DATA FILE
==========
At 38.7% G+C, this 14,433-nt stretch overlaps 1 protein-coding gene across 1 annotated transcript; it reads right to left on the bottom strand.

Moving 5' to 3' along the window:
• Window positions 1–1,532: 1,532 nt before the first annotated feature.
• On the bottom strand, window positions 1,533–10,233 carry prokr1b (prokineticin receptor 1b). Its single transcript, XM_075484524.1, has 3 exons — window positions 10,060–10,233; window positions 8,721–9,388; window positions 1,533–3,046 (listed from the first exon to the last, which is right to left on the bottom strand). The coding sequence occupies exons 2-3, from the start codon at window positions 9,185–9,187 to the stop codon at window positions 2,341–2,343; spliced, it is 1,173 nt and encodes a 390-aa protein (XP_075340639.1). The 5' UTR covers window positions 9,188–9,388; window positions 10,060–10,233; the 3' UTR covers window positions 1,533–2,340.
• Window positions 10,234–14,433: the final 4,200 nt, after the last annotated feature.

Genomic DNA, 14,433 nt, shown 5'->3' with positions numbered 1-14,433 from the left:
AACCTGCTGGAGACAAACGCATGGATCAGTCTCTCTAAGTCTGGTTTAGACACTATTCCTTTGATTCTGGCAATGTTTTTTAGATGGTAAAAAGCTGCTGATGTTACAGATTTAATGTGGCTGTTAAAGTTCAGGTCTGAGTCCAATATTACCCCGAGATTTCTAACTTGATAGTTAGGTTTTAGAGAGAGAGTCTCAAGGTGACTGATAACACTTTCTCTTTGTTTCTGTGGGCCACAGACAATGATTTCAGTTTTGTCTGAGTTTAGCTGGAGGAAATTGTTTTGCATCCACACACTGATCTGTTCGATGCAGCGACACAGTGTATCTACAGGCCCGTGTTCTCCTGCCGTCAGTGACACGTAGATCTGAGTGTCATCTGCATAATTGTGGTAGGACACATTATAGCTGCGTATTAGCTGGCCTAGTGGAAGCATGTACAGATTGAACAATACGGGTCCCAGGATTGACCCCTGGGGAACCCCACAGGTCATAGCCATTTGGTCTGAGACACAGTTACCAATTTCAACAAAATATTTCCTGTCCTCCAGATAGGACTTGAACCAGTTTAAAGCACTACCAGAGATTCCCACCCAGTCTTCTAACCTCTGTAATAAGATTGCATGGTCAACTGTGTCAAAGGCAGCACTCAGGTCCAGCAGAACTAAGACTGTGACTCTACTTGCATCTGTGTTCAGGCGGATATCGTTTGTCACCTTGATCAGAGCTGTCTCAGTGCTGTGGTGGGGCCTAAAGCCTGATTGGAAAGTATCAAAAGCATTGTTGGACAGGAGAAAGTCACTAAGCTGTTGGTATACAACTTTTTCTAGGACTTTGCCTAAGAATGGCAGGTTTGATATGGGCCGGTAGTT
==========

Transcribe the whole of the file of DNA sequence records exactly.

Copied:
At 38.7% G+C, this 14,433-nt stretch overlaps 1 protein-coding gene across 1 annotated transcript; it reads right to left on the bottom strand.

Moving 5' to 3' along the window:
• Window positions 1–1,532: 1,532 nt before the first annotated feature.
• On the bottom strand, window positions 1,533–10,233 carry prokr1b (prokineticin receptor 1b). Its single transcript, XM_075484524.1, has 3 exons — window positions 10,060–10,233; window positions 8,721–9,388; window positions 1,533–3,046 (listed from the first exon to the last, which is right to left on the bottom strand). The coding sequence occupies exons 2-3, from the start codon at window positions 9,185–9,187 to the stop codon at window positions 2,341–2,343; spliced, it is 1,173 nt and encodes a 390-aa protein (XP_075340639.1). The 5' UTR covers window positions 9,188–9,388; window positions 10,060–10,233; the 3' UTR covers window positions 1,533–2,340.
• Window positions 10,234–14,433: the final 4,200 nt, after the last annotated feature.

Genomic DNA, 14,433 nt, shown 5'->3' with positions numbered 1-14,433 from the left:
AACCTGCTGGAGACAAACGCATGGATCAGTCTCTCTAAGTCTGGTTTAGACACTATTCCTTTGATTCTGGCAATGTTTTTTAGATGGTAAAAAGCTGCTGATGTTACAGATTTAATGTGGCTGTTAAAGTTCAGGTCTGAGTCCAATATTACCCCGAGATTTCTAACTTGATAGTTAGGTTTTAGAGAGAGAGTCTCAAGGTGACTGATAACACTTTCTCTTTGTTTCTGTGGGCCACAGACAATGATTTCAGTTTTGTCTGAGTTTAGCTGGAGGAAATTGTTTTGCATCCACACACTGATCTGTTCGATGCAGCGACACAGTGTATCTACAGGCCCGTGTTCTCCTGCCGTCAGTGACACGTAGATCTGAGTGTCATCTGCATAATTGTGGTAGGACACATTATAGCTGCGTATTAGCTGGCCTAGTGGAAGCATGTACAGATTGAACAATACGGGTCCCAGGATTGACCCCTGGGGAACCCCACAGGTCATAGCCATTTGGTCTGAGACACAGTTACCAATTTCAACAAAATATTTCCTGTCCTCCAGATAGGACTTGAACCAGTTTAAAGCACTACCAGAGATTCCCACCCAGTCTTCTAACCTCTGTAATAAGATTGCATGGTCAACTGTGTCAAAGGCAGCACTCAGGTCCAGCAGAACTAAGACTGTGACTCTACTTGCATCTGTGTTCAGGCGGATATCGTTTGTCACCTTGATCAGAGCTGTCTCAGTGCTGTGGTGGGGCCTAAAGCCTGATTGGAAAGTATCAAAAGCATTGTTGGACAGGAGAAAGTCACTAAGCTGTTGGTATACAACTTTTTCTAGGACTTTGCCTAAGAATGGCAGGTTTGATATGGGCCGGTAGTT